Remember that when Walker’s plan was introduced, outraged union workers and the professional left occupied the state capital and made a filthy circus out of Madison. More unseemly, they harassed and threatened GOP lawmakers and their families.

While elected Democrats fled the state, forsaking their sworn responsibility as members of the state Senate, the unions implemented recall procedures – normally a tool to root out elected officials for malfeasance, not policy differences – to try and defeat state senators and a conservative state Supreme Court judge that favored Walker’s reforms.

When that failed, the unions doubled down to recall Walker himself.

And for what exactly?

Because Walker wanted public union workers to make a small contribution to their taxpayer-subsidized heath-care and pensions as part of a broader plan to return fiscal responsibility to Wisconsin?

 By private sector standards, it wasn’t much. According to a study by the American Enterprise Institute, even after implementation of Walker’s changes to state health-care and pensions, Wisconsin state workers’ total compensation was still $15,000 greater than similarly skilled private sector workers.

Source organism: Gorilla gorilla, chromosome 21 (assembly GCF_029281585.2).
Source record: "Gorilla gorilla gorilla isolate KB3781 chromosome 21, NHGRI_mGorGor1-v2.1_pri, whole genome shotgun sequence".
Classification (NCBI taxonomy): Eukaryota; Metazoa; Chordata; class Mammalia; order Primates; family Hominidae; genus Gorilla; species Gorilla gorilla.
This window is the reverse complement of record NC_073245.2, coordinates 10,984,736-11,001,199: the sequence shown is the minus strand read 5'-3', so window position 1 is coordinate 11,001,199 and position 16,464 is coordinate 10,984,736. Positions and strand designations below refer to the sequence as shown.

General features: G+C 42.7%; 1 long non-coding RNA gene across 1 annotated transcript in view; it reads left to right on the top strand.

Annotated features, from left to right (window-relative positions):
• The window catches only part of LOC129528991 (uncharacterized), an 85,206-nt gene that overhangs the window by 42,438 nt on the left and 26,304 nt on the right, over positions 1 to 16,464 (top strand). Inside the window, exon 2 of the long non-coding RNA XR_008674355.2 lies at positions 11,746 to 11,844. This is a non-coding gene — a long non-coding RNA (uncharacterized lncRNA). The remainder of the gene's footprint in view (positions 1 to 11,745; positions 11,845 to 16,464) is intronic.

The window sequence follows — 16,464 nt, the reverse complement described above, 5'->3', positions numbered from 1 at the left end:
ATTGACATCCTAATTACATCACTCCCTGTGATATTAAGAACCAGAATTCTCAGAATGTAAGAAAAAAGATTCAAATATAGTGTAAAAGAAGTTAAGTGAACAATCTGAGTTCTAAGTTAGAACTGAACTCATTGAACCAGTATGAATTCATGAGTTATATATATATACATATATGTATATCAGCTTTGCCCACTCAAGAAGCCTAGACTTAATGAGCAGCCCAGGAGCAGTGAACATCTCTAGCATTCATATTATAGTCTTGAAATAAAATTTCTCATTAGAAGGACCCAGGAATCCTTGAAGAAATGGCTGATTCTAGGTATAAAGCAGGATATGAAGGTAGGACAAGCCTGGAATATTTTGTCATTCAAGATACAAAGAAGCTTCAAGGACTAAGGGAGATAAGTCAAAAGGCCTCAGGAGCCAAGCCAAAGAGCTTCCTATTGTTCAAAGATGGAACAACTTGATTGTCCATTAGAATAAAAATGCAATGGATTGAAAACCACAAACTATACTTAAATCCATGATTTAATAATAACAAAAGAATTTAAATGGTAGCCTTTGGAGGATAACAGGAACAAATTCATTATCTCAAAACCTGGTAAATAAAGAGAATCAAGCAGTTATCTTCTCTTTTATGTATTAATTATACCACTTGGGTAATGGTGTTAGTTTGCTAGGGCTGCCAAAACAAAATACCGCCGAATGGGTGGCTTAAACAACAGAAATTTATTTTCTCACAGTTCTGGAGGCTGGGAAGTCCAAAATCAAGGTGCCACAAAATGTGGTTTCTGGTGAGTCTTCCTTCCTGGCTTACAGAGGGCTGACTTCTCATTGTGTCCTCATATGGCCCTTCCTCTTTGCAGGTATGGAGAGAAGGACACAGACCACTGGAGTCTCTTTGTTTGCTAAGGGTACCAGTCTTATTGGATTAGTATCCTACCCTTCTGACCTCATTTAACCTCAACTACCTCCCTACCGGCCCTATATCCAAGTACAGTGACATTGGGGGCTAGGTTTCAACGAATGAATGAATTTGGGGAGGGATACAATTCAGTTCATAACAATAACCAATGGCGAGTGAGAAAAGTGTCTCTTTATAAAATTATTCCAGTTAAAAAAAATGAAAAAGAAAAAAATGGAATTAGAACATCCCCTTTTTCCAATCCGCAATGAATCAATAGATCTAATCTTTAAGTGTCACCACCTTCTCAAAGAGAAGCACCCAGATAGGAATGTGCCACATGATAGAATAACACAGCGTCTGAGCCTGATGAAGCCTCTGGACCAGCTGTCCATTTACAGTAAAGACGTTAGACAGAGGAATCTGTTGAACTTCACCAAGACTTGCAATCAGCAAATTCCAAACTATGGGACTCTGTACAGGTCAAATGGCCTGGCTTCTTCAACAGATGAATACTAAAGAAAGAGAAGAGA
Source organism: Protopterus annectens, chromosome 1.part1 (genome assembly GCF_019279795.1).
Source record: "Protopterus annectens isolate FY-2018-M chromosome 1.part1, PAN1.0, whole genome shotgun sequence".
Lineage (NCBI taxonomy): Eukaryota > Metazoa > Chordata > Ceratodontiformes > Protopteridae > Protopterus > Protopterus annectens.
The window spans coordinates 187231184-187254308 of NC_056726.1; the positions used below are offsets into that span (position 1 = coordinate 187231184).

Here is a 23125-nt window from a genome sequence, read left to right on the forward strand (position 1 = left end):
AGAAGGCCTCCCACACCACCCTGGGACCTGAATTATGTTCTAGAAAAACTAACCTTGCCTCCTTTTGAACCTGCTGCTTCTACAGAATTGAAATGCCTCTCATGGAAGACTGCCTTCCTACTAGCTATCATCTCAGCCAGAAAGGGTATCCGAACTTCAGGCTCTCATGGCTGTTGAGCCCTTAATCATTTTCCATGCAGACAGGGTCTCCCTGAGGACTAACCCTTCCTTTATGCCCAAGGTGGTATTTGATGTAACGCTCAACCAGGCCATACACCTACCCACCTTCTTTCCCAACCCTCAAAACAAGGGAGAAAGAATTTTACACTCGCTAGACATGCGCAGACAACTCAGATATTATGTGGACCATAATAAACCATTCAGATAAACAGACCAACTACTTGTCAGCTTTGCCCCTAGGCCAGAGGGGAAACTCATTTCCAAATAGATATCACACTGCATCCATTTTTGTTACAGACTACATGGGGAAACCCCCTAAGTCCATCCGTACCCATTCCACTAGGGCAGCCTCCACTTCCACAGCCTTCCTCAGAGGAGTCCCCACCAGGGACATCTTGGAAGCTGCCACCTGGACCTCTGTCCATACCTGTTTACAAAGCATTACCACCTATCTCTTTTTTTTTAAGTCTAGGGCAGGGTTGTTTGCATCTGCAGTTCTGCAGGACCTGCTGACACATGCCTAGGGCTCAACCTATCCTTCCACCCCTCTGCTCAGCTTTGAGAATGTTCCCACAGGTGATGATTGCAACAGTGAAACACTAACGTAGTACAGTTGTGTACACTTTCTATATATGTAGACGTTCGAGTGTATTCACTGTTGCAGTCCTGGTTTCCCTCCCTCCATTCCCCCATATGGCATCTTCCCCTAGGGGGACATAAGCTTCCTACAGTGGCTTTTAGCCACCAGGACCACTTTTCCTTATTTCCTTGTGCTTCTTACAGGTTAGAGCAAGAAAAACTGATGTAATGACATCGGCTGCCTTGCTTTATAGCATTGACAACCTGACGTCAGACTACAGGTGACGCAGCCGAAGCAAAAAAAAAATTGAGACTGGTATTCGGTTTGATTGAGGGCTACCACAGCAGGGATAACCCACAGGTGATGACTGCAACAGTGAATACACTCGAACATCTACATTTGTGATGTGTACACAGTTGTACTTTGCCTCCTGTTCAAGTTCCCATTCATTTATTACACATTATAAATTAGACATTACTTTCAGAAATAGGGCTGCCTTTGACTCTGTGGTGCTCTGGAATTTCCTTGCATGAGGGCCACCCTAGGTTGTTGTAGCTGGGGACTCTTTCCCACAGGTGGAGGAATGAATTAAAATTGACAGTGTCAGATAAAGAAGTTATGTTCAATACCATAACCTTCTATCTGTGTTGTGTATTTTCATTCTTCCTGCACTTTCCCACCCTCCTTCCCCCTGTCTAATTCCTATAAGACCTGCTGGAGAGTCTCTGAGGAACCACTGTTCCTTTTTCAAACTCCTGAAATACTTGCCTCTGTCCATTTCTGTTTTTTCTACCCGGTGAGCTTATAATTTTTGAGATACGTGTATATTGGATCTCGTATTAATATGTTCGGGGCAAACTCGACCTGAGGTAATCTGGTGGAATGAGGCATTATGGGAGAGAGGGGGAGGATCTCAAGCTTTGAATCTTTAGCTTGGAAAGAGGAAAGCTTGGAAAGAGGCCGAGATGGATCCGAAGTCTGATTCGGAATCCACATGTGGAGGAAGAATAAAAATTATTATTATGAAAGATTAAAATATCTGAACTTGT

No.

The entire union-led effort was an object lesson in special-interest intimidation.

The unions wanted to prove to the nation – and any other upstart governor out there with plans of their own – that limits on collective bargaining and mandatory dues collection for public unions will end a political career.

And they lost – Big Time.